starts. You don't need to buy your tickets here - you can either book them over the phone (0845 60 20 266) or you will eventually be able to book them over the internet (whenit gets online!) on the cinemas web site (www.lighthouse-cinema.com). I'm sure that lots of the women out there will agree with me when I say that they have placed a site of major temptation in the foyer. They have a Haagen Dazs ice-cream bar. I couldn't look at it for fear of succumbing to temptation but I know that there were quite a few flavours on offer! For those of us without such a sweet tooth there is also a very long counter where you can buy popcorn, juice, hotdogs, nachos and bags of sweets. This counter is really well staffed so you shouldn't have to wait long to get served. Moving onto the actual theatre I was very impressed. The seats are big and don't flip up which is lovely for those of us with short legs. For those taller people, there is plenty of legroom so you don't have to sit with your knees up at your chin. One great idea is the double armrests so you don't have to fight with your neighbour for control of the rest; there's enough room to share. The screen in our theatre was huge and is certainly the largest screen I've seen outside an IMAX theatre. I'm not sure if all the screens in the cinema are of such a large size but they do boast about the size of their screens! The sound quality was wonderful, as you would expect for such a large cinema with noises scaring you from behind to keep you on your toes. One of the most important factors in going to the cinema is price. When you are a family of four it can prove to be an expensive evening out. The prices for the Lighthouse are fairly standard. The prices are as follows - Adult - £5.50 Children (14 years & under) - £3.75 Senior citizens - £4 Students - £4 Family (inc. at least 2 kids) - £15 Not too bad for a family I suppose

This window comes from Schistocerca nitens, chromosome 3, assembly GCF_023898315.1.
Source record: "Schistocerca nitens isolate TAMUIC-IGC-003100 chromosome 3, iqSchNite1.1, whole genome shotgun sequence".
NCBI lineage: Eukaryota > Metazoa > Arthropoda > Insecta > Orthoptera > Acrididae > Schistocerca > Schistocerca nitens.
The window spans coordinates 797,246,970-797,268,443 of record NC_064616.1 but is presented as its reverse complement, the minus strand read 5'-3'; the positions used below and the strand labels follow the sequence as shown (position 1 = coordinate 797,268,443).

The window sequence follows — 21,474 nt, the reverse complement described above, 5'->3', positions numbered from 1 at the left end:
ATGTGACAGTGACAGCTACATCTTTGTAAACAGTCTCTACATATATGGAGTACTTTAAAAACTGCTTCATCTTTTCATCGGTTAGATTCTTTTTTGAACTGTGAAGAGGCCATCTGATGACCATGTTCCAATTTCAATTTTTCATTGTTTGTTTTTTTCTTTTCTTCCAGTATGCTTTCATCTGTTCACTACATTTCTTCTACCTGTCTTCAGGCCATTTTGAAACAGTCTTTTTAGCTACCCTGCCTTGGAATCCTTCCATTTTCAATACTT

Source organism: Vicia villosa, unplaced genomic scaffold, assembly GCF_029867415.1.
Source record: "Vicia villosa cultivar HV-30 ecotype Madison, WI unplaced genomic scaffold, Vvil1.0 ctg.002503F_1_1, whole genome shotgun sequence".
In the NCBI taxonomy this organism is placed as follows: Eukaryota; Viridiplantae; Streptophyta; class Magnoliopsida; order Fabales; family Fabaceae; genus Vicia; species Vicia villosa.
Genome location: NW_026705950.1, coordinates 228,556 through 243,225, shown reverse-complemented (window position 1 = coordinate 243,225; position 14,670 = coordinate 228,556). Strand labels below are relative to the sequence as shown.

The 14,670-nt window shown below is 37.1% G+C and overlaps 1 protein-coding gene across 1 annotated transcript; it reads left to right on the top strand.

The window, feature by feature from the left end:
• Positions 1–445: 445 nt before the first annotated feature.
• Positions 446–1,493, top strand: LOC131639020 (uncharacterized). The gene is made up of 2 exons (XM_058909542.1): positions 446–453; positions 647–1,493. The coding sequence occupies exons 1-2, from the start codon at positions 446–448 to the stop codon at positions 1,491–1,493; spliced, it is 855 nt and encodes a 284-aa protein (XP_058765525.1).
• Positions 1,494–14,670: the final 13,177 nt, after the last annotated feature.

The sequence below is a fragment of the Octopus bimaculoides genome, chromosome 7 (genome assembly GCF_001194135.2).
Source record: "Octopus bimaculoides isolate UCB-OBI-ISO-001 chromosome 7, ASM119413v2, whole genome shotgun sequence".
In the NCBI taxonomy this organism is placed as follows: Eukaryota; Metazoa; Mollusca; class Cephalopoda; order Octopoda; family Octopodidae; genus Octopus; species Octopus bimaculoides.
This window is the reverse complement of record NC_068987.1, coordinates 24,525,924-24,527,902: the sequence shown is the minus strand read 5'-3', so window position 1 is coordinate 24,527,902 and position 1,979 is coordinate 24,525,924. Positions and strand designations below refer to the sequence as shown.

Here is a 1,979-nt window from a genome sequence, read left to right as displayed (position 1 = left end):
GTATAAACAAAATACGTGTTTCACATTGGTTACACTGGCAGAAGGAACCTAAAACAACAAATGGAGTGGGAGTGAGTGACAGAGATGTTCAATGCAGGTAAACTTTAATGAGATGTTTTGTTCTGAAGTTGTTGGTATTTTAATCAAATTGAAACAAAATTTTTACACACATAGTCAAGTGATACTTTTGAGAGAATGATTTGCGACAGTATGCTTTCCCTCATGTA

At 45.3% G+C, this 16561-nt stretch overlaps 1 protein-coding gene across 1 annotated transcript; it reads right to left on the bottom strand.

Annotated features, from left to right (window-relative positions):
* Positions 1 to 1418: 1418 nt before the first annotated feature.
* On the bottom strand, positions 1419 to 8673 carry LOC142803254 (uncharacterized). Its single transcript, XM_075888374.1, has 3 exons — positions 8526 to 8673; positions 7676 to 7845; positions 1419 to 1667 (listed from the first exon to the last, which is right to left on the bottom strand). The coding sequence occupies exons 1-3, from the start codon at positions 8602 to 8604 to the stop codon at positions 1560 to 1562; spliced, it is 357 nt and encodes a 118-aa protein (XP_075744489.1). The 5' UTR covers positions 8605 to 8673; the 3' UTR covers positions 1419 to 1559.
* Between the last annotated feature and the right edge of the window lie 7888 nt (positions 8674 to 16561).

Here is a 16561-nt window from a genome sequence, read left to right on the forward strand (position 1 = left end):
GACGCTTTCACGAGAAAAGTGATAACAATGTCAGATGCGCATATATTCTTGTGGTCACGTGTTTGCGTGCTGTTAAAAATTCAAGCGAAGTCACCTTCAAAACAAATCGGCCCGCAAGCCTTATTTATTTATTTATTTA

but when you add on the price of all those sweets and drinks! If you are rich or just feel like splashing out for that special film, you can get Premier tickets. Premier tickets include the movie, your first choice from selected bar items (choose from alcoholic drink, soft drink or hot/cold snack) and seats in a specially designated area of the cinema. This area is situated up the back where there are tables for your drinks and snacks and wine coolers (!) built into the extra wide luxury seating. Not bad I suppose but I don't think I'd be willing to pay £10.50 (Fri-Sun) or £9.50 (Mon - Thur) for the privilege! Overall I was impressed by the new cinema apart from the fact that they only had two ladies cubicles in the toilets (unless there were others that I never found!). I will definitely be going back, as it is so easy to get to and is as good as the larger chain multiplex cinemas.